Since that first meeting almost 10 years ago, Laflin and Alcolea have maintained a close friendship built on triathlon. In 2009, Laflin filed paperwork to sponsor travel for Alcolea to compete in Ironman Canada, but the request was once again denied by the Cuban government. During their frequent phone calls, Laflin tells Alcolea stories about her most recent Ironman races, and Alcolea shares tales of training and racing in Cuba.

The two remain optimistic Alcolea will one day achieve his dream of racing a sanctioned Ironman event. Recent developments in diplomatic relations between the United States and Cuba gives Alcolea hope his travel requests will be approved soon. In the meantime, Alcolea trains every day on gear provided by his Canadian friend.

RELATED PHOTOS: American Athletes Report Back on Racing in Cuba

Paying It Forward

Because triathlon changed his life for the better, Alcolea now works with nonprofit organization One World Running to put running shoes on the feet of Cuba’s emerging athletes.

“There are many challenges in getting shoes to the Cuban runners and triathletes,” says Mike Sandrock, founder of One World Running. “We cannot just load up a cargo container or a load a truck and drive the shoes, as we do for other areas we serve.”

Instead, Sandrock recruits volunteers to travel as a group to Cuba for service trips to help runners. Volunteers use their baggage allowance (44 pounds) almost entirely for donated running shoes. Once on the island, Alcolea helps Sandrock identify aspiring runners and triathletes in need of gear.

“He helps ensure that those who need the equipment benefit,” says Sandrock. “I remember one time, we came to Cuba with some new gear. After everything was distributed to a group of young runners and triathletes, I took an easy run with Raul. I looked down and saw that he had a worn pair of Newtons on that we had given him the year before. ‘Raul, where are your new shoes?’ I asked. ‘I gave them to another athlete who needed them,’ he said.”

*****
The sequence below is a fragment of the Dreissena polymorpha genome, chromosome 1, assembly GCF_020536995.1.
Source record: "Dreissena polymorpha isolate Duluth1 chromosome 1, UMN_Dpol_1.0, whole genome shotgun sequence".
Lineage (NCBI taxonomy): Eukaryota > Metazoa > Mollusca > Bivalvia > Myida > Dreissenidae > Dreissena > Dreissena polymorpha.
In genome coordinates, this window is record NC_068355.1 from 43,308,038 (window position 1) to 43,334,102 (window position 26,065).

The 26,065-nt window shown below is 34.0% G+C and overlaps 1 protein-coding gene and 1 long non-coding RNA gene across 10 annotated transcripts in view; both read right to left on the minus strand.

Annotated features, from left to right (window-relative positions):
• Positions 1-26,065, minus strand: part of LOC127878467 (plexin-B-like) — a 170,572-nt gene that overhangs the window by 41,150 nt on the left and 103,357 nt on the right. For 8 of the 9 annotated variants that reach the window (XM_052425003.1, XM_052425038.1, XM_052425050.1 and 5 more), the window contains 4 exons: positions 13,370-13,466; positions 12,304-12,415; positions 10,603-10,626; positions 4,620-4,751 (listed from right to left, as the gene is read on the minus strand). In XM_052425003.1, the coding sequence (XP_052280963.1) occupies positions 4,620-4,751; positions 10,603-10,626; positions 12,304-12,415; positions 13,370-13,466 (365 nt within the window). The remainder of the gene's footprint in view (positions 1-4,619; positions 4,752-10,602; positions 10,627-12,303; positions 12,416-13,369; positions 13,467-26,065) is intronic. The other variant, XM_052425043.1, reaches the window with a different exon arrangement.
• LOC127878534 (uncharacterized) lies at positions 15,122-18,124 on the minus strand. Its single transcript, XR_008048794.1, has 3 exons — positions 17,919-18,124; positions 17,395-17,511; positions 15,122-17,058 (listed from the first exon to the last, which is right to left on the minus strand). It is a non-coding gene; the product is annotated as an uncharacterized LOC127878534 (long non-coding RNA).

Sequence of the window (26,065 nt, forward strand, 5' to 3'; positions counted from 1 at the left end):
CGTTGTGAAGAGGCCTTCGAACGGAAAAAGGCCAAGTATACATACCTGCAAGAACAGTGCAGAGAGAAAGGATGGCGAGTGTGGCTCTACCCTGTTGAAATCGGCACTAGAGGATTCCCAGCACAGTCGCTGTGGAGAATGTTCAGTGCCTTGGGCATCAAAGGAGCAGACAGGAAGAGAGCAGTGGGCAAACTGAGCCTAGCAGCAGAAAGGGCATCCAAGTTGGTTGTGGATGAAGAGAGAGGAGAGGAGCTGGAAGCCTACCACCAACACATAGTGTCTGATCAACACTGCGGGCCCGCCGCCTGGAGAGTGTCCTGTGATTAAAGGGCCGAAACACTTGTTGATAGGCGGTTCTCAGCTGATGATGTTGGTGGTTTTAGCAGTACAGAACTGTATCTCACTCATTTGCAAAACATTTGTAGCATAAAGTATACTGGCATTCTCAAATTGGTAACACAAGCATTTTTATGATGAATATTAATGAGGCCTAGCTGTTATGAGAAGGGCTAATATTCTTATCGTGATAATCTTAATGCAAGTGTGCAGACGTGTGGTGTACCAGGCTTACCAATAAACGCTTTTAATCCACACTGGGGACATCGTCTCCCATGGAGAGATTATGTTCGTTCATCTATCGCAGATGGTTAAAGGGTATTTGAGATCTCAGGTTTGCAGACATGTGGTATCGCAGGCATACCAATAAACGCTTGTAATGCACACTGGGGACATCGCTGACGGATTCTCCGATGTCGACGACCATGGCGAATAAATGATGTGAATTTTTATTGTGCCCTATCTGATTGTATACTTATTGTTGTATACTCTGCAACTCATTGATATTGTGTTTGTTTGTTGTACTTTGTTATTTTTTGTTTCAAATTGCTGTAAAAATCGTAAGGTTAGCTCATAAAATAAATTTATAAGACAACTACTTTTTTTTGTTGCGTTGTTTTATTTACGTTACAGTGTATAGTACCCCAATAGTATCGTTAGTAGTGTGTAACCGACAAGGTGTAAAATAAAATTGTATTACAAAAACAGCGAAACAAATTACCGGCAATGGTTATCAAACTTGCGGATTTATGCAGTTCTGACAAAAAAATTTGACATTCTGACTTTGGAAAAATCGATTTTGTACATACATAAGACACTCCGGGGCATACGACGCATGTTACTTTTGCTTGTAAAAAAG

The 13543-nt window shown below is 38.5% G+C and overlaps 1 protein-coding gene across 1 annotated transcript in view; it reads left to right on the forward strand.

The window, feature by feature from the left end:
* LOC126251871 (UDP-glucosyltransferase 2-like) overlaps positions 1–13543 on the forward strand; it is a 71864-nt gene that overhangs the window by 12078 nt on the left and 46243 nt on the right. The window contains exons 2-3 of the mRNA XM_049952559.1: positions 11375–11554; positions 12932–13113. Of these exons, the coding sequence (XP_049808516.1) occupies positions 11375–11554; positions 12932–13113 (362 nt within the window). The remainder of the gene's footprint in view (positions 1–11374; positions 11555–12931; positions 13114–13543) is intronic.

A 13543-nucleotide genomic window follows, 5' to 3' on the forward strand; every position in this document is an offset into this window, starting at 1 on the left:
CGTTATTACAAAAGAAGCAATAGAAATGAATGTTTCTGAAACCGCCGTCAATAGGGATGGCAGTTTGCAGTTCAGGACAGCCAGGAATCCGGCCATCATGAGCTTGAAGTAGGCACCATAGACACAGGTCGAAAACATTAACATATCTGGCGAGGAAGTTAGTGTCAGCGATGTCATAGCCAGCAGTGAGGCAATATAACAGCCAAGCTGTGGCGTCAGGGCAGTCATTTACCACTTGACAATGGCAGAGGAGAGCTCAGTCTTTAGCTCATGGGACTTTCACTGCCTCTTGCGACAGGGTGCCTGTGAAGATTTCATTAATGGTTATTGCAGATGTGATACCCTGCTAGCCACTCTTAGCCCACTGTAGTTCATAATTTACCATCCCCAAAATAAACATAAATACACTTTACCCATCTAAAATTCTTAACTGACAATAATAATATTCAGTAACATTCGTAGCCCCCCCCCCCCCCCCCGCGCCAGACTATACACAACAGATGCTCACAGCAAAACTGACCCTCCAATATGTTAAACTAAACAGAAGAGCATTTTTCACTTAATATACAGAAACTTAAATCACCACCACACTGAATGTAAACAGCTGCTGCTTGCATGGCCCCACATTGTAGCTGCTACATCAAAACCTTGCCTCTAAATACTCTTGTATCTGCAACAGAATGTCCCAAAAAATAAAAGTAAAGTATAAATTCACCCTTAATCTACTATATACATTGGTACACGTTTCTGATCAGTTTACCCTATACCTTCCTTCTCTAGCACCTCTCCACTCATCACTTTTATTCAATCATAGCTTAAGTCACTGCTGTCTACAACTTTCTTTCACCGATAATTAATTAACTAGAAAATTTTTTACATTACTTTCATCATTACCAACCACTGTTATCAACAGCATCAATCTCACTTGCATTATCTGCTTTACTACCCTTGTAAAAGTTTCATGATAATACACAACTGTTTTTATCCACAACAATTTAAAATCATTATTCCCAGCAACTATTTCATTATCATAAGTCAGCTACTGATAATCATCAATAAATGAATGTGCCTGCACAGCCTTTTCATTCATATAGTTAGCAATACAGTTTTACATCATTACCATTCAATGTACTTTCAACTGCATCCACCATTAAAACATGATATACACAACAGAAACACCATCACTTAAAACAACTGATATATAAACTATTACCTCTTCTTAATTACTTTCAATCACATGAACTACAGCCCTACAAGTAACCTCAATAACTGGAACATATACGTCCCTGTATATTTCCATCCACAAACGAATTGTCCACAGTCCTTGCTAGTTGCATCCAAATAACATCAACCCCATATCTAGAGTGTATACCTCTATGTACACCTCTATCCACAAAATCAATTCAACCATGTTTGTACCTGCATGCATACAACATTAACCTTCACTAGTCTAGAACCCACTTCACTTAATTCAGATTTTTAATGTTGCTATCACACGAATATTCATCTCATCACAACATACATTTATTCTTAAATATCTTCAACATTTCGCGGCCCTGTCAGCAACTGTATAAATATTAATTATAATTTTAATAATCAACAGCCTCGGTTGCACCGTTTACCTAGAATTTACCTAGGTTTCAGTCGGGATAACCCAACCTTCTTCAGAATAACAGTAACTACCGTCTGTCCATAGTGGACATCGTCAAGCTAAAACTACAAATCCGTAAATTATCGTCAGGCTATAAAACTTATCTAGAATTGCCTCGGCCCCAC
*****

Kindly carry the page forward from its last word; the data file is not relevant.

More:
RELATED: Canadian Triathletes Bring Gear To Cuba

The post This Cuban Triathlete Is Clearing The Way For Others appeared first on Triathlete.com.

]]>
Why You’re Cramping On The Run http://triathlon.competitor.com/2016/08/nutrition/dealing-cramping-run_103210 Wed, 24 Aug 2016 21:25:11 +0000 http://triathlon.competitor.com/?p=103210

Photo: Shutterstock.com

In a long-course race, I felt super tired and my muscles cramped up two-thirds of the way into the run, despite drinking tons of fluid.

The post Why You’re Cramping On The Run appeared first on Triathlete.com.

]]>
Q: In a recent long-course race, I felt super tired and my muscles cramped up two-thirds of the way into the run, despite drinking tons of fluid. Where did I go wrong?

A: I’m pretty sure you failed to take in enough sodium during your long-course race. Although I’m sure you’ve heard of the dangers of both under-hydrating and hyponatremia (over-hydrating, or diluting your electrolytes), the entire topic of hydrating can be very confusing to even the smartest of triathletes. You can still become dehydrated despite adequate fluid intake if you’re not keeping your sodium balance in check. It is likely that you took in too little sodium, and I recommend you increase your intake of sodium before and during your next long training or race. Increase your sports drink consumption to at least 50–75 percent of your total fluid intake during your training and race. Use an endurance sports drink (with 200 milligrams of sodium per 8 ounces versus the usual 110). I would also recommend you conduct a few sweat tests to more accurately determine your sweat rate and help ensure you are drinking the correct amount. Finally, add electrolyte tabs as needed until you are drinking enough fluid to nearly match your sweat rate. The combination of adequate total fluid and much-needed sodium will help propel you to a strong and safe finish in your next race.

RELATED: Get Serious About Sodium

More Nutrition Q&As.

Lauren Antonucci, R.D., is a board-certified specialist in sports dietetics, three-time Ironman finisher and the founding director of Nutrition Energy in New York City.

The post Why You’re Cramping On The Run appeared first on Triathlete.com.

]]>
Finding The Perfect Time Trial Position http://triathlon.competitor.com/2016/08/gear-tech/finding-perfect-time-trial-position_136093 Wed, 24 Aug 2016 20:17:09 +0000 http://triathlon.competitor.com/?p=136093

Photo: Michael Rauschendorfer / Endurapix

A bike guru ahares his advice for developing and maintaining the perfect position on the bike.

The post Finding The Perfect Time Trial Position appeared first on Triathlete.com.

]]>
A bike guru’s advice for developing and maintaining a perfect time trial position.